“Oh!” she let out once she saw the limp cord on the counter. She smiled, exposing her short, square teeth. She was wearing a white button down shirt tucked into black pants that made her look like a waitress from an old diner, one who is accustomed to moving automatically from chore to chore as if each occurrence in life were an isolated event, disconnected from a larger picture. She plugged the cord back in and retrieved the message: the plane was at the gate waiting for me, the last passenger.
This is a dark place, a cold land. On the plane, the captain came on and announced that the wrong plane had been fueled, a plane that wasn’t scheduled to depart, but that as soon as this was remedied we would push back to the runway. “Prepare for a bumpy climb,” he said, then added, “Luda, our fantastic stewardess, is here at your service.”
For no reason, I thought: eat, or be eaten; ruin, or be ruined.
I closed my eyes. I needed to listen to the white noise of my mind, to settle into my chair. Some time later I felt a tapping on my arm. My neighbor.
“We are about to take off,” he said.
We lifted off through spring weather, the sky armed with thunder.
“What do you do?” he asked, his voice as choppy as the air.
“I am a writer,” I said, “and a teacher. You?”
I began to feel queasy. The wings of the plane were rattling and the engines were getting louder. I couldn’t make out my neighbor’s reply. I opened and closed my eyes between breaths to settle my stomach. I listened in portions. I tried to keep track. He was saying something about building temporary roads in desolate areas, about flat trucks, and vacuums that suck up the water used to wash the mud off the matts once the roads are no longer needed. I heard him recite figures: 175 dollars an hour to wash the matts used to install the temporary roads; 17,500 dollars a day for the whole crew to operate.
The plane began to rise and fall as if it were a ship conquering a swell. My neighbor continued to talk, even though I was holding my head in my hands. He said something about farmers, how they are attached to their mud, their land, their dirt. Then he began to excavate his memory. He was working backward, telling me the story of his life, about being a teenager in the sixties watching military planes break the sound barrier, about a patch of land in his city that burnt twice, about running without his shoes to the source each time, standing before the wall of fire, entranced. It was unclear to me what one piece of information had to do with another. I made an effort to turn to look at him: black hair and dark eyes, protruding stomach, white polo shirt, chiseled nose. I explained to him that I am a nervous flyer and that I may need to rest and focus on my breathing.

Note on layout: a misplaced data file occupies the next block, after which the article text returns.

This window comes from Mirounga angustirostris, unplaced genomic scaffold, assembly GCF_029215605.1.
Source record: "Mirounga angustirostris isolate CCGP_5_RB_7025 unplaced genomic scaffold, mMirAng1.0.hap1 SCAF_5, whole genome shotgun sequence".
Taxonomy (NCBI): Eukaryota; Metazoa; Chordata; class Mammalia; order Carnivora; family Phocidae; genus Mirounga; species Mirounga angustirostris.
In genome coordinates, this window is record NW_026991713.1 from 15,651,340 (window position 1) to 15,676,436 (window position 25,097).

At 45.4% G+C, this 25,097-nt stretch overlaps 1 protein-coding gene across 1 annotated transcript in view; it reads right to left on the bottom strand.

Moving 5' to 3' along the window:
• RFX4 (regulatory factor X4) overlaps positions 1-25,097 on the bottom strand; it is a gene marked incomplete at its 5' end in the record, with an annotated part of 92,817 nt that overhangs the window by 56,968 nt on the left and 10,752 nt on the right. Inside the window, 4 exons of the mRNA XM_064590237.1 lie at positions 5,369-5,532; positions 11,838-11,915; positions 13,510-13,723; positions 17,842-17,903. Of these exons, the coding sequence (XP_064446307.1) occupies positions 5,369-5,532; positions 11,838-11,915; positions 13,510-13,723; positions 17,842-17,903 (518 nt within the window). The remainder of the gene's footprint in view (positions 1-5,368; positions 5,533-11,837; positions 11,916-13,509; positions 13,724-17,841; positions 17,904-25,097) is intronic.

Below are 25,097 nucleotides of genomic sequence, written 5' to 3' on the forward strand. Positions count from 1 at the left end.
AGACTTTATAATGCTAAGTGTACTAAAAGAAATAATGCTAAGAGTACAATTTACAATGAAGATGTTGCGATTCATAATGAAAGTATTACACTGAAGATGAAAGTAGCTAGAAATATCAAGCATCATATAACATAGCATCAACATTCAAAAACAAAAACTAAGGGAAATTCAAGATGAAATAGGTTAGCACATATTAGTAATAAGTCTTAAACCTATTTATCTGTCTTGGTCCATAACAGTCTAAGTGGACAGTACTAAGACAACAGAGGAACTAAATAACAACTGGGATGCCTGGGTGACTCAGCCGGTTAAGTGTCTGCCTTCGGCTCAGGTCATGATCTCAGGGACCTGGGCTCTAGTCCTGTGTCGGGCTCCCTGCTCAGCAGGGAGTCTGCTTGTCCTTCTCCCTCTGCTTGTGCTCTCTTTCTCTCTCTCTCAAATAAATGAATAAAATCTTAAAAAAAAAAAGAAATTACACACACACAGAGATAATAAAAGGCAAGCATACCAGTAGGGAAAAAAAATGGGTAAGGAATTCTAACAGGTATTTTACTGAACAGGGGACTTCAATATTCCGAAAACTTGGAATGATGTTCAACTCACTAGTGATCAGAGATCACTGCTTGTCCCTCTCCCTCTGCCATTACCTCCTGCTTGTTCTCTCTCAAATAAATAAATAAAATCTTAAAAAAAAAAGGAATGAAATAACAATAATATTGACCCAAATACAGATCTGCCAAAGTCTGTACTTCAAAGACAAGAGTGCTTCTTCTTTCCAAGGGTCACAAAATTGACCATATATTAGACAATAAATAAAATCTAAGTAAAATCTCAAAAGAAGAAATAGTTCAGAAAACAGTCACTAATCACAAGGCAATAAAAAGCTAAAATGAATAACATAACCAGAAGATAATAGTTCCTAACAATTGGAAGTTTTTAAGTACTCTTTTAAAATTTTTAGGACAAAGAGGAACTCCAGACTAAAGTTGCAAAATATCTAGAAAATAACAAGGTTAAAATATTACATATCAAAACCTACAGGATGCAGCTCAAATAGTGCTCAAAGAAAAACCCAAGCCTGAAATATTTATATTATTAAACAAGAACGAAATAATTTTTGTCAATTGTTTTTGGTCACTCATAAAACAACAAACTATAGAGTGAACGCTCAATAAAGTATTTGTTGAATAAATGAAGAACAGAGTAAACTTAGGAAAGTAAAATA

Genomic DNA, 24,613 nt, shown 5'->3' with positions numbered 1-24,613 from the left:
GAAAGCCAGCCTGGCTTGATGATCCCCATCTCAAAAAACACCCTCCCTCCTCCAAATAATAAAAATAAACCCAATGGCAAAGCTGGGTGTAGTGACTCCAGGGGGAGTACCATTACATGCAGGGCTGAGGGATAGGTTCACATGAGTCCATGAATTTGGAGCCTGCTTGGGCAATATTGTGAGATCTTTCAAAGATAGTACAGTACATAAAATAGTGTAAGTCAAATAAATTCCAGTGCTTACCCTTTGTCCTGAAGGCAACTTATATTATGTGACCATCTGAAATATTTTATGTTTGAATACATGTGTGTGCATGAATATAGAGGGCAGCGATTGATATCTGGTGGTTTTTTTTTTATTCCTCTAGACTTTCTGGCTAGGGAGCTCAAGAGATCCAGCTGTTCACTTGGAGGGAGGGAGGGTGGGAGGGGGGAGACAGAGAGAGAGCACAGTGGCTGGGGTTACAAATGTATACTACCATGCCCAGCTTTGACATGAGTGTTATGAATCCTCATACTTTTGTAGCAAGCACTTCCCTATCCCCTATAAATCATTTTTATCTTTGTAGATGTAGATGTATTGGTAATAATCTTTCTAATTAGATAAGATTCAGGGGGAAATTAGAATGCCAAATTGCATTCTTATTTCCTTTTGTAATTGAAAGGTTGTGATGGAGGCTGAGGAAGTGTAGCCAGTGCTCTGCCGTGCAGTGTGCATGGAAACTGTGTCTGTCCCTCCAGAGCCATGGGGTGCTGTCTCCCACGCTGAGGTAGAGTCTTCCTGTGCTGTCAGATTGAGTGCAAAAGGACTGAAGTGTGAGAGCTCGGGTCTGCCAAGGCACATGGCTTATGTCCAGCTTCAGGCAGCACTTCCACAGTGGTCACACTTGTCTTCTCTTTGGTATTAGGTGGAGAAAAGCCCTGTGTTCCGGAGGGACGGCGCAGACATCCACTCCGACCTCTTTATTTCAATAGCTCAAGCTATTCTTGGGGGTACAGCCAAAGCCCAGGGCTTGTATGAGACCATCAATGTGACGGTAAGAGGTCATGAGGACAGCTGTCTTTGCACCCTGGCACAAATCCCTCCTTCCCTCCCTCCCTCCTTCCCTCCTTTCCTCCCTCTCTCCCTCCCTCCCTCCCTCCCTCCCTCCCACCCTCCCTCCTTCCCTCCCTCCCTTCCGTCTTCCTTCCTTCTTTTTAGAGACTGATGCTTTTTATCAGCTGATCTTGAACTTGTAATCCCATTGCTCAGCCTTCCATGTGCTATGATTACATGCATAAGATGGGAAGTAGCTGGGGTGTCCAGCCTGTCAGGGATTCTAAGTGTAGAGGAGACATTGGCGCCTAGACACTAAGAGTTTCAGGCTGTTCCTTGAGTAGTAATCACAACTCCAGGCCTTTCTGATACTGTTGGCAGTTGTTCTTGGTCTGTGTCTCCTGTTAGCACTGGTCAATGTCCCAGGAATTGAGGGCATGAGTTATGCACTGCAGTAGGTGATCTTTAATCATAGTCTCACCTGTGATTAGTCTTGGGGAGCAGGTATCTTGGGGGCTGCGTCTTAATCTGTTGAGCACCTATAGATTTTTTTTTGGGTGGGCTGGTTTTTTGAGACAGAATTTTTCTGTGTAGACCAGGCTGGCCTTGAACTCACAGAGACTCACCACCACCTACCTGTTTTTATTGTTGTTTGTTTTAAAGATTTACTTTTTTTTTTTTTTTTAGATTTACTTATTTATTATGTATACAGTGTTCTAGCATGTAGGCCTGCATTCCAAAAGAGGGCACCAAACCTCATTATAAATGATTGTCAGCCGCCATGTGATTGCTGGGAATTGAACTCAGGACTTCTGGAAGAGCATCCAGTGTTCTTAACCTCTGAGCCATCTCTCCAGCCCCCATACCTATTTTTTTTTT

“Okey dokey,” he said, and reached for the in-flight magazine. He opened it to a random page and let out a loud laugh. When he stopped laughing, he said, “Let me tell you something really funny!”
Luda, the stewardess, came over and knelt in the isle next to me. She asked if I wanted a pack of ice. She asked if I was going to be sick.
“Oh, she’ll be fine,” he said and I felt my heart tighten to hold on longer to my blood, the way the farmers he had described had held onto their dirt.
I looked at Luda. She, like myself, was an outsider. When she spoke it sounded like she was sucking on a cube of sugar; her voice was sweet and melodious. She had long lashes and striking green eyes, a broad, round face, pale skin that I could see was well cared for, properly moisturized. She reminded me of someone I used to know a long time ago, but who I hadn’t seen in years and who I will probably never see again. That’s life. One minute you are here, the next you pick up your belongings and move them somewhere else. Just like that. Here and then there.
I leaned back into my chair. I thought of the abandoned houses, of the wasteland I could no longer see from the window of the plane because we were too far up. It occurred to me that somewhere along the line I had to have chosen to nestle in that ruin, whether to perpetuate my wounds of abandonment, or to deal with them once and for all. Then I thought of cows pasturing in the fields alongside highways. Then my neighbor pointed out the page in the magazine he was laughing about. I looked despite my newly acquired aversion for him: a photograph of two all-American boys with blond hair, polished cheeks, well-groomed boys smiling from ear-to-ear. In the picture, the boys are jumping off the back of a pickup truck with rifles strapped to their backs. I had no idea why my neighbor was laughing. I thought of the boys’ in the photograph, of how their faces reminded me of the faces of my students, of their naiveté, of their reach and their innocence.